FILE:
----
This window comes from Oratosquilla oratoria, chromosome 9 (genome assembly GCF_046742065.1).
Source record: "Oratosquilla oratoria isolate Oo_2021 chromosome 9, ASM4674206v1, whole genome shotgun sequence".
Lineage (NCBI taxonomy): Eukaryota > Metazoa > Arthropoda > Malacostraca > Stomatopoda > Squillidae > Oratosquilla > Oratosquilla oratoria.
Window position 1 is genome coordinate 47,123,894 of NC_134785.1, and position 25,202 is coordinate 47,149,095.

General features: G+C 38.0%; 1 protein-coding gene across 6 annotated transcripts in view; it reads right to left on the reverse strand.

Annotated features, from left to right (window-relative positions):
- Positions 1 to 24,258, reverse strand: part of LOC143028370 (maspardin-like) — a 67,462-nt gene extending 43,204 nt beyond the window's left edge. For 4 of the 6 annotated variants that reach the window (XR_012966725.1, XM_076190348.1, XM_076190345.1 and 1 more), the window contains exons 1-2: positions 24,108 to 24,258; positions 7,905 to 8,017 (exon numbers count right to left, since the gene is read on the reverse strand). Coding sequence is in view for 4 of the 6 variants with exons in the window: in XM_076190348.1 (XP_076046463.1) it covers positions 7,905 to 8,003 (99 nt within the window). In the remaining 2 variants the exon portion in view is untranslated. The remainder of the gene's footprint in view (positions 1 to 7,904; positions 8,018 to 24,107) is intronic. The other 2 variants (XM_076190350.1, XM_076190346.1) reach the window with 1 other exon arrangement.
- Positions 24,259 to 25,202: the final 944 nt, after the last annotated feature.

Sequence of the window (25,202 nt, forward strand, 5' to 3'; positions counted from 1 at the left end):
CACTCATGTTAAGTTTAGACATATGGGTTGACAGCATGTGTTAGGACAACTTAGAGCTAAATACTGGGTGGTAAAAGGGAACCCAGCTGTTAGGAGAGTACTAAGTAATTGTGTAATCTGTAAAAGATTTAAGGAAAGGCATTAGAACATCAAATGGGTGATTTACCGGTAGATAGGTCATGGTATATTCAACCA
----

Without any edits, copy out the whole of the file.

This window comes from Oratosquilla oratoria, chromosome 9 (genome assembly GCF_046742065.1).
Source record: "Oratosquilla oratoria isolate Oo_2021 chromosome 9, ASM4674206v1, whole genome shotgun sequence".
Lineage (NCBI taxonomy): Eukaryota > Metazoa > Arthropoda > Malacostraca > Stomatopoda > Squillidae > Oratosquilla > Oratosquilla oratoria.
Window position 1 is genome coordinate 47,123,894 of NC_134785.1, and position 25,202 is coordinate 47,149,095.

General features: G+C 38.0%; 1 protein-coding gene across 6 annotated transcripts in view; it reads right to left on the reverse strand.

Annotated features, from left to right (window-relative positions):
- Positions 1 to 24,258, reverse strand: part of LOC143028370 (maspardin-like) — a 67,462-nt gene extending 43,204 nt beyond the window's left edge. For 4 of the 6 annotated variants that reach the window (XR_012966725.1, XM_076190348.1, XM_076190345.1 and 1 more), the window contains exons 1-2: positions 24,108 to 24,258; positions 7,905 to 8,017 (exon numbers count right to left, since the gene is read on the reverse strand). Coding sequence is in view for 4 of the 6 variants with exons in the window: in XM_076190348.1 (XP_076046463.1) it covers positions 7,905 to 8,003 (99 nt within the window). In the remaining 2 variants the exon portion in view is untranslated. The remainder of the gene's footprint in view (positions 1 to 7,904; positions 8,018 to 24,107) is intronic. The other 2 variants (XM_076190350.1, XM_076190346.1) reach the window with 1 other exon arrangement.
- Positions 24,259 to 25,202: the final 944 nt, after the last annotated feature.

Sequence of the window (25,202 nt, forward strand, 5' to 3'; positions counted from 1 at the left end):
CACTCATGTTAAGTTTAGACATATGGGTTGACAGCATGTGTTAGGACAACTTAGAGCTAAATACTGGGTGGTAAAAGGGAACCCAGCTGTTAGGAGAGTACTAAGTAATTGTGTAATCTGTAAAAGATTTAAGGAAAGGCATTAGAACATCAAATGGGTGATTTACCGGTAGATAGGTCATGGTATATTCAACCA